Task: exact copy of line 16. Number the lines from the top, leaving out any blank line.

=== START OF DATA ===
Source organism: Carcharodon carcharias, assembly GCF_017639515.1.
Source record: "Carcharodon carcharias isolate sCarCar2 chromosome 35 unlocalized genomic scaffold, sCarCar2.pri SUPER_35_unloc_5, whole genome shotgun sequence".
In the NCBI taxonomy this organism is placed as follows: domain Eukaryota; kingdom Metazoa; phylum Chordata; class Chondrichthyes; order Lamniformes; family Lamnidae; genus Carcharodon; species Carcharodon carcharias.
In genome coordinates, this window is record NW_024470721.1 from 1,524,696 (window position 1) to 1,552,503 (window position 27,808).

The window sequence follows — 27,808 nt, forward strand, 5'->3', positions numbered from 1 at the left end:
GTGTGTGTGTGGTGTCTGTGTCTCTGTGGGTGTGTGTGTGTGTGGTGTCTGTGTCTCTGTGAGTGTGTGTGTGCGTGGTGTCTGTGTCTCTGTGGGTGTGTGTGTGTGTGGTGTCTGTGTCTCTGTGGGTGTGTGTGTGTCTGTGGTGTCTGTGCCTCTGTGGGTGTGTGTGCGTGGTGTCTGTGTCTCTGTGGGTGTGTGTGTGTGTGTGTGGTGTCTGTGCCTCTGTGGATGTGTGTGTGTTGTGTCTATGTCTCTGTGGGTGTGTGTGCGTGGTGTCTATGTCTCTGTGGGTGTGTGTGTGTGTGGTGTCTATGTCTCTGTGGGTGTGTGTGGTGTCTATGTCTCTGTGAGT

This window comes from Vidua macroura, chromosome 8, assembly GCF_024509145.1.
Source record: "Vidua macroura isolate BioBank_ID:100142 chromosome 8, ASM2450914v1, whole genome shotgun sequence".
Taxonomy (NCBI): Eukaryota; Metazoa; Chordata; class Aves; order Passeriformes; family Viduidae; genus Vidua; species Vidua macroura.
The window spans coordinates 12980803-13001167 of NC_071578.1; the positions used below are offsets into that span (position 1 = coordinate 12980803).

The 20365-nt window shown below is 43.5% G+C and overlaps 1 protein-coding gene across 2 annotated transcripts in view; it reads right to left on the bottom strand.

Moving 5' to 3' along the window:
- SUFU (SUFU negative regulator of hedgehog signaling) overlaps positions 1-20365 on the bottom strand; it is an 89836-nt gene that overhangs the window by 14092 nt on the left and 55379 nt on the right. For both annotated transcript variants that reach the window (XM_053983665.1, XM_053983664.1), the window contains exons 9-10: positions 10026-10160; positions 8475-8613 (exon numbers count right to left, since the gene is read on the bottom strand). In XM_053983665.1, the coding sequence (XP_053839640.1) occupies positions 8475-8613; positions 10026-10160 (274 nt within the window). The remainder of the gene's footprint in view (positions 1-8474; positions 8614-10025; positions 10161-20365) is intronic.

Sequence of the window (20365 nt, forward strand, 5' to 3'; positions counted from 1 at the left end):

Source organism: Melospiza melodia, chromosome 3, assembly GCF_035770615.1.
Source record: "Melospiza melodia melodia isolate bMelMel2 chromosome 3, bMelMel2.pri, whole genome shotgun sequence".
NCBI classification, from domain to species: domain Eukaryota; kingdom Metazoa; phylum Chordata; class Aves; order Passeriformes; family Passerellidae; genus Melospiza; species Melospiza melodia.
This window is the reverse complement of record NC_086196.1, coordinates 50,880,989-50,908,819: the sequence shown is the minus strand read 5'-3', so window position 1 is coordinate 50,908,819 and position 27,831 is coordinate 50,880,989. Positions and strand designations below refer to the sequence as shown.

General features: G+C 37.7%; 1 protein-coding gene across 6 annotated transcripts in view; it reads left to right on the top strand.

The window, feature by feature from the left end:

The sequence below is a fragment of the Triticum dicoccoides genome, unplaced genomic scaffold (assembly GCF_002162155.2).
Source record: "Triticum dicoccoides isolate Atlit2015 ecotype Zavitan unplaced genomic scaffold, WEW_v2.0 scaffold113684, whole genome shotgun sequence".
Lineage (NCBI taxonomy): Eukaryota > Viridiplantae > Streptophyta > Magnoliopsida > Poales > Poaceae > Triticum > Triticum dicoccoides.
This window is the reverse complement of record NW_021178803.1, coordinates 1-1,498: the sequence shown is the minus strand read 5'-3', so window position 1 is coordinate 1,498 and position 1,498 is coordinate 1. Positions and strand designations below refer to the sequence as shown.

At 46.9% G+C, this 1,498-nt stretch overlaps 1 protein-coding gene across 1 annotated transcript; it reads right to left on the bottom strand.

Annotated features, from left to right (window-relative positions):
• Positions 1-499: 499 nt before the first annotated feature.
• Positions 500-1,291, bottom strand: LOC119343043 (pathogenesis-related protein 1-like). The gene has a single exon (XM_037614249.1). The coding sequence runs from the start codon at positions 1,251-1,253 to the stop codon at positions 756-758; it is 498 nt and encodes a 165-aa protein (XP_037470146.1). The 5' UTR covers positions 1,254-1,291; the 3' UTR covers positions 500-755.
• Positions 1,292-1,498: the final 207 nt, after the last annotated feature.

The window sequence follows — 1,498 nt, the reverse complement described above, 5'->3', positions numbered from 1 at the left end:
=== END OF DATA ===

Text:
Source record: "Melospiza melodia melodia isolate bMelMel2 chromosome 3, bMelMel2.pri, whole genome shotgun sequence".